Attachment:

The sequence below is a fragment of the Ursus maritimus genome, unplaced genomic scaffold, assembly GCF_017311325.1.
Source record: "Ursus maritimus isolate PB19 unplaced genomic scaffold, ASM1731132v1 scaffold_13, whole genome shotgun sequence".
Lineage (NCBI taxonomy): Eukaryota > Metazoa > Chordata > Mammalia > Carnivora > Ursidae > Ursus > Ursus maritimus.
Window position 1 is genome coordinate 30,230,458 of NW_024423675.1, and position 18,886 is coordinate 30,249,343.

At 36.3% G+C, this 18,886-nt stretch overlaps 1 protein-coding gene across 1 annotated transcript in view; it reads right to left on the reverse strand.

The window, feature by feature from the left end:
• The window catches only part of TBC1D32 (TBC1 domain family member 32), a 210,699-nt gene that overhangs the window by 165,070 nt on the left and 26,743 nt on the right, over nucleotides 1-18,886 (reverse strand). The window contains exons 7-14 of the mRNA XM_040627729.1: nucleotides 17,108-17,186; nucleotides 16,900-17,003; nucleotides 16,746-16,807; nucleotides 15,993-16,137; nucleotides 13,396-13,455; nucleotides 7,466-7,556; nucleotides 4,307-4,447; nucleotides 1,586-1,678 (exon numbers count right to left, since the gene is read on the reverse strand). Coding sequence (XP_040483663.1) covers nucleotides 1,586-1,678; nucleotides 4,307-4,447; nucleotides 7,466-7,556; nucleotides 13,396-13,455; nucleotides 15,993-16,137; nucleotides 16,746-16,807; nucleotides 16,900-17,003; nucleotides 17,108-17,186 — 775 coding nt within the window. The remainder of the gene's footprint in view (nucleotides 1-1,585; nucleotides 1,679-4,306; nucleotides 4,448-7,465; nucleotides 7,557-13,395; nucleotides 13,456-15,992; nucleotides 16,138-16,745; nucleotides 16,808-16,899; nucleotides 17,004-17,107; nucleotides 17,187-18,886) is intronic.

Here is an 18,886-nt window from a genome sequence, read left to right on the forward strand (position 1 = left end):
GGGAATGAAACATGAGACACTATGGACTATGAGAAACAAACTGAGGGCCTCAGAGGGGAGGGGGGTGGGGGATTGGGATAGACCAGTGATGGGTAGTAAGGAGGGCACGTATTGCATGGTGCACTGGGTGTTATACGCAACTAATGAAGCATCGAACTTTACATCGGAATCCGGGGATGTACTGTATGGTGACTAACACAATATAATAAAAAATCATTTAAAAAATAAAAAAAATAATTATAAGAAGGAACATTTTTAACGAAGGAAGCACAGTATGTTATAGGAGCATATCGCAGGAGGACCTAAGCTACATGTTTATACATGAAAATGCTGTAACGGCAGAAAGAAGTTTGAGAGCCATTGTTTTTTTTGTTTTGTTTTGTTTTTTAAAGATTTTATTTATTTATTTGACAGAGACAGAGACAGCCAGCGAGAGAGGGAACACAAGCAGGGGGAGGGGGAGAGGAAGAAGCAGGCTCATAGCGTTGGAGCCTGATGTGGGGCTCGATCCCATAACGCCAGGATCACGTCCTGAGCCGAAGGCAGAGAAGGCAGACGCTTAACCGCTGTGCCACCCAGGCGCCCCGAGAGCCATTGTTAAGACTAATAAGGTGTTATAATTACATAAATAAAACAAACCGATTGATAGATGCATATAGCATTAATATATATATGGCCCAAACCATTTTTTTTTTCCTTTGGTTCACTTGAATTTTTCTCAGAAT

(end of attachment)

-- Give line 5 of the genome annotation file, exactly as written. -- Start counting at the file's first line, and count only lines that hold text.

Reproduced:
At 36.3% G+C, this 18,886-nt stretch overlaps 1 protein-coding gene across 1 annotated transcript in view; it reads right to left on the reverse strand.